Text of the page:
December 3, 2011

      Varone, I get what you’re saying, but delivery is just as important as the message itself. If you can’t effectively communicate your message, it doesn’t matter what that message is because chances are no one is listening anymore.

      That doesn’t mean they need to be slick over produced sideshows, but someone stammering and tripping over their tongues trying to tell everyone about the Yahtzee club’s bake sale becomes a distraction that can have a negative effect on everything that follows in the service by inadvertently causing folks to disengage.

      And yes, if someone can’t sing, I’m not going to want them leading worship. Singing in the pews is one thing, but put a microphone in front of them and project that into the entire sanctuary when they’re way off key and can’t keep a beat is going to become a distraction to folks worship experience.

  • Vicki
    November 29, 2011

    We put most announcements on a PowerPoint loop before and after the service. If something is ‘super’ important, it is mentioned after the sermon, and also via a ‘taped message’ phone call to the church family. If you have yet to use a calling system, they are fantastic, not only for the entire church body, but for smaller groups as well, such as choirs, worship teams, ministry teams, etc. One that we like is It takes a minimal amount of time to set up, and each call is a little as five cents for a 30-second message that will go to any calling area in the USA. This can be a lifesaver!

  • Wendy Gordy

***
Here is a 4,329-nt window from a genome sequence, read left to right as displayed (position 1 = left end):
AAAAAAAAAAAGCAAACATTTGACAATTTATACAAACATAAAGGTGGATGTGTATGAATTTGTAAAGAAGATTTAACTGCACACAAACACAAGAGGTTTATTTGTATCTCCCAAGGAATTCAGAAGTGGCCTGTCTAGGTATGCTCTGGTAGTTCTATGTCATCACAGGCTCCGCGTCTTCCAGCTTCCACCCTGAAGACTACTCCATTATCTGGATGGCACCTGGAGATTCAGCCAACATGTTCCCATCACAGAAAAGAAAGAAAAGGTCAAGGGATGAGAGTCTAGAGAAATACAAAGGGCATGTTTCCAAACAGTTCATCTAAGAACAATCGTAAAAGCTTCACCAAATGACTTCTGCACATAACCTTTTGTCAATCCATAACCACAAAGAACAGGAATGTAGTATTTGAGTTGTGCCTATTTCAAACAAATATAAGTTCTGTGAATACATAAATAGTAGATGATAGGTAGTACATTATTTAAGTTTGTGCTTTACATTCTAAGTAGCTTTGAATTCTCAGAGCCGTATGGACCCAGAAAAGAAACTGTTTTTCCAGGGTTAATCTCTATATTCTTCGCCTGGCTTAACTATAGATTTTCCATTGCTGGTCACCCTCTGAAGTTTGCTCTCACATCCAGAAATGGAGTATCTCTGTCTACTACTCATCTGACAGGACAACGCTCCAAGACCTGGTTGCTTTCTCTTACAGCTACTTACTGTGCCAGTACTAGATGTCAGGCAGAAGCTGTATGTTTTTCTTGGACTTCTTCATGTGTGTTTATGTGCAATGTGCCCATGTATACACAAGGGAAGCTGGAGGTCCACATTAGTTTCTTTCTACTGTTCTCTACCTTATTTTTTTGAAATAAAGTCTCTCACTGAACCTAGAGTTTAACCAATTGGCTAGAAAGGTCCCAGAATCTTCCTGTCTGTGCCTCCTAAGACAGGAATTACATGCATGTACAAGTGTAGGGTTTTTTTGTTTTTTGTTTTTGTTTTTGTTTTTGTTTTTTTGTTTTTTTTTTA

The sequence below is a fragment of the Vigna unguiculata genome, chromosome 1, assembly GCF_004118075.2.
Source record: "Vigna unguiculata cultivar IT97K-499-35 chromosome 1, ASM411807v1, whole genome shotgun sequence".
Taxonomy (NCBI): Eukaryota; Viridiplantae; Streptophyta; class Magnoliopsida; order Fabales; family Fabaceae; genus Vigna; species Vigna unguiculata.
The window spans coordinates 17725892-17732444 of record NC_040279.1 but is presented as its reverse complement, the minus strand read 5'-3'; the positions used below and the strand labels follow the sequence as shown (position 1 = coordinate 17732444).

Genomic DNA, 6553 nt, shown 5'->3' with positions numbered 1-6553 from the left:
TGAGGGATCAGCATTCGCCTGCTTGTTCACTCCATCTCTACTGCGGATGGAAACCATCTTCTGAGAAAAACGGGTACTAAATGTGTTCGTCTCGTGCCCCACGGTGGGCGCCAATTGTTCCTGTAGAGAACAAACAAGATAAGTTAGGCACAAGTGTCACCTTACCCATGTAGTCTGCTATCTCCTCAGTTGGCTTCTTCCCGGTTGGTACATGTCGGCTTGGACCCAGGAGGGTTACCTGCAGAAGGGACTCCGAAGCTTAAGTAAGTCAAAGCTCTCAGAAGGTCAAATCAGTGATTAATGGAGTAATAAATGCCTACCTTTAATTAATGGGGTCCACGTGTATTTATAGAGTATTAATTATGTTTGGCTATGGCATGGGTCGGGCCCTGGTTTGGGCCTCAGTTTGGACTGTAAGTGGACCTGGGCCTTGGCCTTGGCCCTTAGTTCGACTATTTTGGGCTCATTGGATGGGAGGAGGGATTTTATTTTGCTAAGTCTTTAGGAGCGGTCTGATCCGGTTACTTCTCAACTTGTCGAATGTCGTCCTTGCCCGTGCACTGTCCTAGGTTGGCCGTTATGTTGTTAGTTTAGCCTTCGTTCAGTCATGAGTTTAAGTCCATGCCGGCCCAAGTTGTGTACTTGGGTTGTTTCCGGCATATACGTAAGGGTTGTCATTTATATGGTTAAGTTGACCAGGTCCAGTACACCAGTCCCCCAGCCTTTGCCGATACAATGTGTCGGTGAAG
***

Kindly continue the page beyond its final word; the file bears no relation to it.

November 29, 2011

    This has been an interesting read this morning, and it is alot like the “worship wars” that go on in a Church. I sometimes think we’ve lost the focus of living out and sharing the LIFE CHANGING TRUTH OF JESUS! I am a Worship Pastor at our Church, and I will be honest and say that we’ve gone round and round with the best way to communicate what is happening in the life of the Church. My opinion (and it’s just that) is that is works well to have a “host” who can welcome everyone, set the tone of the morning, give out the information in a clear and concise way, someone who is authentic both on and off the stage. We have placed our announcements in various spots-sometimes we sing 1 or 2 songs. Announcements and then go back into a time of worship before the message. We have had moments where it was awkward, yes, but there have been mornings where the music/worship lead to some profound moments of prayer and engaging from our announcement person. I do agree that the more they (announcement) know the better. The sooner we can prepare them for Sunday-all the better. We have a team of 3 people who rotate, it’s a familiar face, they know the heart of what we are striving to do on a Sunday and it seems to work more than not. I think it’s nice for the congregation to get to see another face up on stage as well :D
    We have thought about videos but sometimes, just a simple “hello, glad you are here” goes a long way! By the way, I read the last post (Varon) and tend to agree that we have gone far away from the Gospel and brought our focus to slick worship services that could rank right up there with the best TV show. I’m not sure that is how our Savior lived His life, shared His Truth and gave His life…He is the TRUTH, He is the WAY and He is the LIFE-it may be time to shut down the lights, glitz and glamor and give people the WORDS OF LIFE they are longing to hear.

    • Lianne
      December 1, 2011

      Hey, agree with you.
      Variation, and coping with awkwardness, and preparation. Excellent points.
      I think too that it will depend widely on the congregation, the congregation mix, and even the congregation size and relationship with the presenters and worship leaders.

  • John
    November 29, 2011